Over half of Britons’ say they would struggle to pay their bills if interest rates double

While many feel confident in their ability to explain inflation, few know what the average level has been since 2001

The author(s)

  • Flora Vieites Divisional Director, FRS
  • Cameron Garrett Public Affairs
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New polling suggests a rise in interest rates could lead to financial hardship for many.  At least half of Britons said they would be worse off than they are today (55%), that they would find bills a real burden (52%) and they would start to find themselves financially stretched (51%), should interest rates double from the current base rate. More than 4 in 10 (44%) would have to use savings to make ends meet, 42% say this is unlikely. 

An increase in rates would mean hardship for mostNearly 6 in 10 (56%) say they would not be able to save more should interest rates double while less than a third say they would be better off than they are today (31%). 

Half (53%) of Britons think that the average interest rate since 1975 is 3% or less – the real average is higher at 6%.  While the average of answers given is correct, only 4% were exactly right, choosing 6% as the average Bank of England base interest rate.

Majority of people underestimate the average interest rate since 1975Just 3 in 10 (31%) know the current rate, which is 0.1%, while 1 in 5 (18%) say they don’t know. Twenty-two per cent incorrectly believe the current base rate is 0.5% while around 1 in 10 select either 1% (8%) or 2% (11%).


On average Britons believe the highest level of inflation in the UK since 2001 is 10%, in reality inflation has only reached 5.2% in the past two decades. The most common answer given, however, is much more accurate, 15% of respondents think inflation has only ever reached 5% in the last 20%, while 11% say a level of 3% and 1 in 10 (9%) say inflation peaked at 4% in this time period.

Despite misconceptions in levels of inflation, a strong majority of Britons say they are confident they would be able to explain what inflation is, almost two-thirds (64%) say they can define it, compared to a third (32%) who would not be confident doing so. Confidence is significantly higher among men (72% vs. 57% of women) and older generations (75% among 55-75s). Although most people are confident in their ability to explain inflation, this is self-defined.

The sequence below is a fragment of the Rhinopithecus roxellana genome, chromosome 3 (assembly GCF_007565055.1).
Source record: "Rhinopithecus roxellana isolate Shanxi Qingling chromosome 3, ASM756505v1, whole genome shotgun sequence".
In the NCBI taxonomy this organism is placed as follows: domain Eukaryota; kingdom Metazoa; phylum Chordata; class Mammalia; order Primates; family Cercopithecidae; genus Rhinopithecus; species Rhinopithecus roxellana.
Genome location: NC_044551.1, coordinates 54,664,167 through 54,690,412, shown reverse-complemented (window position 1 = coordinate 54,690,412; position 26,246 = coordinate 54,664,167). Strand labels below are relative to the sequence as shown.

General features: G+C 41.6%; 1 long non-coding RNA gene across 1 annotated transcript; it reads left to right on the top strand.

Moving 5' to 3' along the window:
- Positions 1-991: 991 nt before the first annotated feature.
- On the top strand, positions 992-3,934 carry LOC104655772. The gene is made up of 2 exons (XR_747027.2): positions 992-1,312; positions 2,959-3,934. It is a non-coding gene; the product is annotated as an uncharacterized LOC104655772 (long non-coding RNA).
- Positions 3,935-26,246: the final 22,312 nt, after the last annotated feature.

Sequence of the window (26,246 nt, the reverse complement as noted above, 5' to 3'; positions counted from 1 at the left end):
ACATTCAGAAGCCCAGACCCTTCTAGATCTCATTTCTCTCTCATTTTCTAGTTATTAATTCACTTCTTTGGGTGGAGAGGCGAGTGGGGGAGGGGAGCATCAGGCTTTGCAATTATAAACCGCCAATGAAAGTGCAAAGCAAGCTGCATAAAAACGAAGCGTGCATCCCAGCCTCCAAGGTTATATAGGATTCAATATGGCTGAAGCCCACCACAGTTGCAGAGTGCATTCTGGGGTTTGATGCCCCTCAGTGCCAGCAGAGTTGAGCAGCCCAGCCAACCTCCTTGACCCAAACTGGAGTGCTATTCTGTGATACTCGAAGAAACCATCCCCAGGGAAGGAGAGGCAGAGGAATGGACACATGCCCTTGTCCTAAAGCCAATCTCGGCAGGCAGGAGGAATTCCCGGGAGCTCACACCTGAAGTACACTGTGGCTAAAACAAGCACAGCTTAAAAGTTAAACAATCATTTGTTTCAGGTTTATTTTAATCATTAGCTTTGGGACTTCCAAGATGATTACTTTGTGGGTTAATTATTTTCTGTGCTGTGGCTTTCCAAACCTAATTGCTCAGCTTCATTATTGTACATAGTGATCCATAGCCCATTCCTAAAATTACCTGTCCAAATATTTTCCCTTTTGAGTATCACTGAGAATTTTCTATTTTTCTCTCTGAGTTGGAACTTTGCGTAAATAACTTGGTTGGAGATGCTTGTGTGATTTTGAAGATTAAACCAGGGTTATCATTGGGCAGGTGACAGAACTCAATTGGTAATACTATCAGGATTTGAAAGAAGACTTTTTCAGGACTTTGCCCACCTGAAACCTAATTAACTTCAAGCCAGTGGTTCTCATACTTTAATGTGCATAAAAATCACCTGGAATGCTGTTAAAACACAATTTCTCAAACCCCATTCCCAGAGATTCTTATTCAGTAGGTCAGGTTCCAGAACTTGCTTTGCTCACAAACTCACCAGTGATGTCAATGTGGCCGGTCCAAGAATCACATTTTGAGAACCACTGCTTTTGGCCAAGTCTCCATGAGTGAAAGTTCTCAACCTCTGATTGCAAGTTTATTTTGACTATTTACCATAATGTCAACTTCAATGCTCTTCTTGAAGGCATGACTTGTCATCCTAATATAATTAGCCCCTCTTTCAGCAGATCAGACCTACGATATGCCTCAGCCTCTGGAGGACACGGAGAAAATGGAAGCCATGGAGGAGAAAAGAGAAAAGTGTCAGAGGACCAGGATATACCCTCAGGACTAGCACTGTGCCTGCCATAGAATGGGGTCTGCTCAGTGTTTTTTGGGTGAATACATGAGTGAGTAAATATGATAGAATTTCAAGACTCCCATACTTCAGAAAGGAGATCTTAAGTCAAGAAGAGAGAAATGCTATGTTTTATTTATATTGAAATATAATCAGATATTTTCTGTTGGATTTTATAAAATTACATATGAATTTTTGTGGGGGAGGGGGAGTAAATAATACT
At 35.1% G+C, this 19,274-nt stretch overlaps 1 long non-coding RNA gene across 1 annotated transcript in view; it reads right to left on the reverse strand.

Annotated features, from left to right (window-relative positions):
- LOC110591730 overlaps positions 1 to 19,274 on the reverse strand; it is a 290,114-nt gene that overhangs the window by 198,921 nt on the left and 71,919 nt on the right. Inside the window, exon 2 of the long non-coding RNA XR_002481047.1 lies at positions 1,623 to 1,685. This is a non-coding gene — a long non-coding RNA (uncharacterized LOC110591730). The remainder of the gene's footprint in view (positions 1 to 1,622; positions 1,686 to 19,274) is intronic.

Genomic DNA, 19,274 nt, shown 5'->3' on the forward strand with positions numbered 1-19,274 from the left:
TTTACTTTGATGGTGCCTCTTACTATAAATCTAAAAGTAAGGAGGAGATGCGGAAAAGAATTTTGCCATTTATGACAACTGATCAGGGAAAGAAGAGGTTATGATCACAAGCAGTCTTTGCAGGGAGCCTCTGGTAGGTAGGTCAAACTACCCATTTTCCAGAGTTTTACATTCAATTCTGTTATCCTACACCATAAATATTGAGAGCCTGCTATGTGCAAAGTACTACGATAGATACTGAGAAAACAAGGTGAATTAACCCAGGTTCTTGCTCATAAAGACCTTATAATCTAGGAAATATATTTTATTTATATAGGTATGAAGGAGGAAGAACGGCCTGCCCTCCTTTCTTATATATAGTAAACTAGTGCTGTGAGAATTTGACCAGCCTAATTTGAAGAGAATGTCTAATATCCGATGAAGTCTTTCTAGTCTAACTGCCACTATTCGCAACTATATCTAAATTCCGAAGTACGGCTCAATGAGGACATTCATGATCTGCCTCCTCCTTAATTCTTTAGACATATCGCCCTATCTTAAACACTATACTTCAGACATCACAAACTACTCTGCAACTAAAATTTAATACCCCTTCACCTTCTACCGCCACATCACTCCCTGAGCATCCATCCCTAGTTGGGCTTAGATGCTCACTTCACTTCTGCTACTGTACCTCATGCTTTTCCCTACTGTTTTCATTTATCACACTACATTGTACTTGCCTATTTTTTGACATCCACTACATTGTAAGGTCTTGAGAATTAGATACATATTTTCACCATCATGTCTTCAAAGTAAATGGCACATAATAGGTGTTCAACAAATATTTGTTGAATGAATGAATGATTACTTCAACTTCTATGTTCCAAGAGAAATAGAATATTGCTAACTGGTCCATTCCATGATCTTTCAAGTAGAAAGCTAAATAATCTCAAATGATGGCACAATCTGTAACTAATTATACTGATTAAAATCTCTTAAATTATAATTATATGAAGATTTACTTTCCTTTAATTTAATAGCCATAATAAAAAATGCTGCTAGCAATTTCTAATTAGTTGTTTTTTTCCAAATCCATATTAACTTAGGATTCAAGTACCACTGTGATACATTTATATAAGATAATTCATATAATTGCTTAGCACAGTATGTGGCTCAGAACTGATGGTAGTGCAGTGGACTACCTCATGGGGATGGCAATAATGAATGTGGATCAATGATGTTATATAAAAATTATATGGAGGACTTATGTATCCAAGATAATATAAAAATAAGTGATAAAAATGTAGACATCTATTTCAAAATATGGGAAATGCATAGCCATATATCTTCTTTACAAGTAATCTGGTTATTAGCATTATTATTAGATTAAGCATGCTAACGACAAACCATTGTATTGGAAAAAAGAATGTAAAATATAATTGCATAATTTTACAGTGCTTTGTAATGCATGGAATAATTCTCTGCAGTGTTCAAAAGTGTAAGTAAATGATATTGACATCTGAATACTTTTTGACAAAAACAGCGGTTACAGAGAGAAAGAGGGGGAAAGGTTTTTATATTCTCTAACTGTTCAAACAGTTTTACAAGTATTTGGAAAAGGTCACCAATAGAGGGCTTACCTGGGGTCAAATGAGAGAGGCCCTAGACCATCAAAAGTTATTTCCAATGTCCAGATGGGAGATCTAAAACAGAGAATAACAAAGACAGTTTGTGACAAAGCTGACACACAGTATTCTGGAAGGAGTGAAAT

People also appear to understand the impact of higher inflation rates. Three-quarters (74%) say it is true that, should inflation rates increase, mortgage payments would increase for those not on fixed rate mortgage products. Almost two-thirds (64%) believe it is true that the value of savings in real terms would go down if rates increased while 6 in 10 (58%) say interest rates of savings accounts would increase. Only 1 in 5 (20%) say the cost of living would become cheaper should inflation rise, almost 6 in 10 (57%) say this is false. 

And most understand the impact of rising inflationFlora Vieites, of Ipsos MORI, said:

While only a third of people can accurately quote what the current rate is, it’s great to see that most would know what the impact of higher inflation would have on their circumstances. Given our new found freedoms, people are likely to be out spending, which may bring inflation back into line, however should that not be the case and we find inflation continuing to rise, and the furlough scheme shortly coming to an end, the proportions of those who are financially vulnerable are likely to increase. For many the boom bust years of inflation are distant memory, while we can hope it stays that way, this research shows that while people may have got used to low inflation and low interest rates, we need to think about who could be affected if the situation changes.

Technical note:

  • Ipsos MORI interviewed a representative online sample of 2,100 British adults aged 16-75 between 20th-21st June 2021. Data are weighted to match the profile of the population. All polls are subject to a wide range of potential sources of error.

The author(s)

  • Flora Vieites Divisional Director, FRS
  • Cameron Garrett Public Affairs

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